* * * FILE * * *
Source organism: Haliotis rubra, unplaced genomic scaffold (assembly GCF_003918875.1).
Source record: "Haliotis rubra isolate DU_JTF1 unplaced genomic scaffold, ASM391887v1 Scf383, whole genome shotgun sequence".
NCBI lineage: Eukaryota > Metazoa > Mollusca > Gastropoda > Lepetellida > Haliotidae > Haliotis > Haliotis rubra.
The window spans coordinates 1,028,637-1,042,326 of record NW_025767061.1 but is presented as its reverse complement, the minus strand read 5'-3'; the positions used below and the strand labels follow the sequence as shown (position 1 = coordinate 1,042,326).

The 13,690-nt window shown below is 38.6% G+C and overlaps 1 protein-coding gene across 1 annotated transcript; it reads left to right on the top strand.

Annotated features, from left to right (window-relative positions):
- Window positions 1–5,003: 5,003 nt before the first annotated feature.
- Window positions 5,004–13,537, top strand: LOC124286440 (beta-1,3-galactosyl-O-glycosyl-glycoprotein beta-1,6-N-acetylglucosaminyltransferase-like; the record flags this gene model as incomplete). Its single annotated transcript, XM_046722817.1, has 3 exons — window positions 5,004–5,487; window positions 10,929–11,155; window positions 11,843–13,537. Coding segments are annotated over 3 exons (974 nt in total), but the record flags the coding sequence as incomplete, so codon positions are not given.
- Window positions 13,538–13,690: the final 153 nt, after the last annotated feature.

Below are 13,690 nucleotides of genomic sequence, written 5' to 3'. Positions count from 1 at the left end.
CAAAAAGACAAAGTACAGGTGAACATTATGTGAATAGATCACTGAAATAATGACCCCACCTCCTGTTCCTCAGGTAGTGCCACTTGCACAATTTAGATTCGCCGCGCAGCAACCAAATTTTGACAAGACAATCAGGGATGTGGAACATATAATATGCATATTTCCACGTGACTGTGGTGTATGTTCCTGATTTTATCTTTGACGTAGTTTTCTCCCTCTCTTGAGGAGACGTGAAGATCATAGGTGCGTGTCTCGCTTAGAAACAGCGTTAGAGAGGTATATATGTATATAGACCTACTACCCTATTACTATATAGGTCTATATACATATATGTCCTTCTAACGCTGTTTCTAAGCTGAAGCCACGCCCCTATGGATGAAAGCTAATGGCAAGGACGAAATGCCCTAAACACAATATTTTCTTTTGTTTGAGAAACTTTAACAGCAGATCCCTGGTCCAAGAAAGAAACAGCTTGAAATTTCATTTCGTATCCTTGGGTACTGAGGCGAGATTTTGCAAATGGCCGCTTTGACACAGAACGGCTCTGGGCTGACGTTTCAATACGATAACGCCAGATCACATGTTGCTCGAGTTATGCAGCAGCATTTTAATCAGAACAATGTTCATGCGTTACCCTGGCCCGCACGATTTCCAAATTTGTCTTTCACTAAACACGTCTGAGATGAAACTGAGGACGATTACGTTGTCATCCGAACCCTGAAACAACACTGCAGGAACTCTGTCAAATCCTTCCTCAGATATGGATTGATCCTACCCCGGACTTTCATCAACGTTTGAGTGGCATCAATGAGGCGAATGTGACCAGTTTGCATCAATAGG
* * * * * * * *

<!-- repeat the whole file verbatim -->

Source organism: Haliotis rubra, unplaced genomic scaffold (assembly GCF_003918875.1).
Source record: "Haliotis rubra isolate DU_JTF1 unplaced genomic scaffold, ASM391887v1 Scf383, whole genome shotgun sequence".
NCBI lineage: Eukaryota > Metazoa > Mollusca > Gastropoda > Lepetellida > Haliotidae > Haliotis > Haliotis rubra.
The window spans coordinates 1,028,637-1,042,326 of record NW_025767061.1 but is presented as its reverse complement, the minus strand read 5'-3'; the positions used below and the strand labels follow the sequence as shown (position 1 = coordinate 1,042,326).

The 13,690-nt window shown below is 38.6% G+C and overlaps 1 protein-coding gene across 1 annotated transcript; it reads left to right on the top strand.

Annotated features, from left to right (window-relative positions):
- Window positions 1–5,003: 5,003 nt before the first annotated feature.
- Window positions 5,004–13,537, top strand: LOC124286440 (beta-1,3-galactosyl-O-glycosyl-glycoprotein beta-1,6-N-acetylglucosaminyltransferase-like; the record flags this gene model as incomplete). Its single annotated transcript, XM_046722817.1, has 3 exons — window positions 5,004–5,487; window positions 10,929–11,155; window positions 11,843–13,537. Coding segments are annotated over 3 exons (974 nt in total), but the record flags the coding sequence as incomplete, so codon positions are not given.
- Window positions 13,538–13,690: the final 153 nt, after the last annotated feature.

Below are 13,690 nucleotides of genomic sequence, written 5' to 3'. Positions count from 1 at the left end.
CAAAAAGACAAAGTACAGGTGAACATTATGTGAATAGATCACTGAAATAATGACCCCACCTCCTGTTCCTCAGGTAGTGCCACTTGCACAATTTAGATTCGCCGCGCAGCAACCAAATTTTGACAAGACAATCAGGGATGTGGAACATATAATATGCATATTTCCACGTGACTGTGGTGTATGTTCCTGATTTTATCTTTGACGTAGTTTTCTCCCTCTCTTGAGGAGACGTGAAGATCATAGGTGCGTGTCTCGCTTAGAAACAGCGTTAGAGAGGTATATATGTATATAGACCTACTACCCTATTACTATATAGGTCTATATACATATATGTCCTTCTAACGCTGTTTCTAAGCTGAAGCCACGCCCCTATGGATGAAAGCTAATGGCAAGGACGAAATGCCCTAAACACAATATTTTCTTTTGTTTGAGAAACTTTAACAGCAGATCCCTGGTCCAAGAAAGAAACAGCTTGAAATTTCATTTCGTATCCTTGGGTACTGAGGCGAGATTTTGCAAATGGCCGCTTTGACACAGAACGGCTCTGGGCTGACGTTTCAATACGATAACGCCAGATCACATGTTGCTCGAGTTATGCAGCAGCATTTTAATCAGAACAATGTTCATGCGTTACCCTGGCCCGCACGATTTCCAAATTTGTCTTTCACTAAACACGTCTGAGATGAAACTGAGGACGATTACGTTGTCATCCGAACCCTGAAACAACACTGCAGGAACTCTGTCAAATCCTTCCTCAGATATGGATTGATCCTACCCCGGACTTTCATCAACGTTTGAGTGGCATCAATGAGGCGAATGTGACCAGTTTGCATCAATAGG